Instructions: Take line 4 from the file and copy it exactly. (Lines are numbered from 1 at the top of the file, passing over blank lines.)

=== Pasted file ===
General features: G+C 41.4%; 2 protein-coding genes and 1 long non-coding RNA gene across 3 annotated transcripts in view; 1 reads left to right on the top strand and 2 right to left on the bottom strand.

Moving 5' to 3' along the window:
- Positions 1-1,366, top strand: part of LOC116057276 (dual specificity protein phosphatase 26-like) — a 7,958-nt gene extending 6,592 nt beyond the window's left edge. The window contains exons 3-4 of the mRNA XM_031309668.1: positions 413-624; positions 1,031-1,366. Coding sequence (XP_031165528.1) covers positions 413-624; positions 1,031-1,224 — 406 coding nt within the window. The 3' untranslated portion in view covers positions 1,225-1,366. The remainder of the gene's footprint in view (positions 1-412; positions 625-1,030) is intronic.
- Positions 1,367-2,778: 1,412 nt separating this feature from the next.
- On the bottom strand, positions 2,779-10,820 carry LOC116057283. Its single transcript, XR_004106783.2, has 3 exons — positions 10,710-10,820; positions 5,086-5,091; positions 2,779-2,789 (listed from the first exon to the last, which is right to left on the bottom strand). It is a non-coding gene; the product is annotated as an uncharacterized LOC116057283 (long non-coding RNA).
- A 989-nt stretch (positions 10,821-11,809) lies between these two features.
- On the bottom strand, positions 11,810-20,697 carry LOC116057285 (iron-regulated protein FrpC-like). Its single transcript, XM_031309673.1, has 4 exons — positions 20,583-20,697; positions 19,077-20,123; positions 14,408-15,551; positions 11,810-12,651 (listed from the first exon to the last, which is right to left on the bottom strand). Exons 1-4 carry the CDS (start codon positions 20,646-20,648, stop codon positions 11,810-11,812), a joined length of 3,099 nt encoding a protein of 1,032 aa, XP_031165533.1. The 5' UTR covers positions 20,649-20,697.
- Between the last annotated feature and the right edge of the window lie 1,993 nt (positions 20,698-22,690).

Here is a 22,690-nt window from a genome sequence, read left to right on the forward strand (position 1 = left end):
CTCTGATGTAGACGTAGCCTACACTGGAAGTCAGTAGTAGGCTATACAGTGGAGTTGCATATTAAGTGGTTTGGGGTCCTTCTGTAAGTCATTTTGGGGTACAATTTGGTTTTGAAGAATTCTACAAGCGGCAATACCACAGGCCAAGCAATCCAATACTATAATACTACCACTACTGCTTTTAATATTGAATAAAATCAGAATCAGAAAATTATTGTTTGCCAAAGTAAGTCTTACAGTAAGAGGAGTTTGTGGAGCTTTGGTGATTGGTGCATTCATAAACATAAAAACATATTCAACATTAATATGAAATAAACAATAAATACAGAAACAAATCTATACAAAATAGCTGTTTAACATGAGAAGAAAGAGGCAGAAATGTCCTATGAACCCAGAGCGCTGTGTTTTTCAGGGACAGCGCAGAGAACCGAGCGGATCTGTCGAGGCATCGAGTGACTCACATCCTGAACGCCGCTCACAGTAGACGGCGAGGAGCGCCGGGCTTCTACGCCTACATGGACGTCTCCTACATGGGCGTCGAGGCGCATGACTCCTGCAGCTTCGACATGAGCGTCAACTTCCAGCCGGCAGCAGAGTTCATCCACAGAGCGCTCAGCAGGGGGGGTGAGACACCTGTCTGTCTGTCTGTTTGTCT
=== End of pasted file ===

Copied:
- Positions 1,367-2,778: 1,412 nt separating this feature from the next.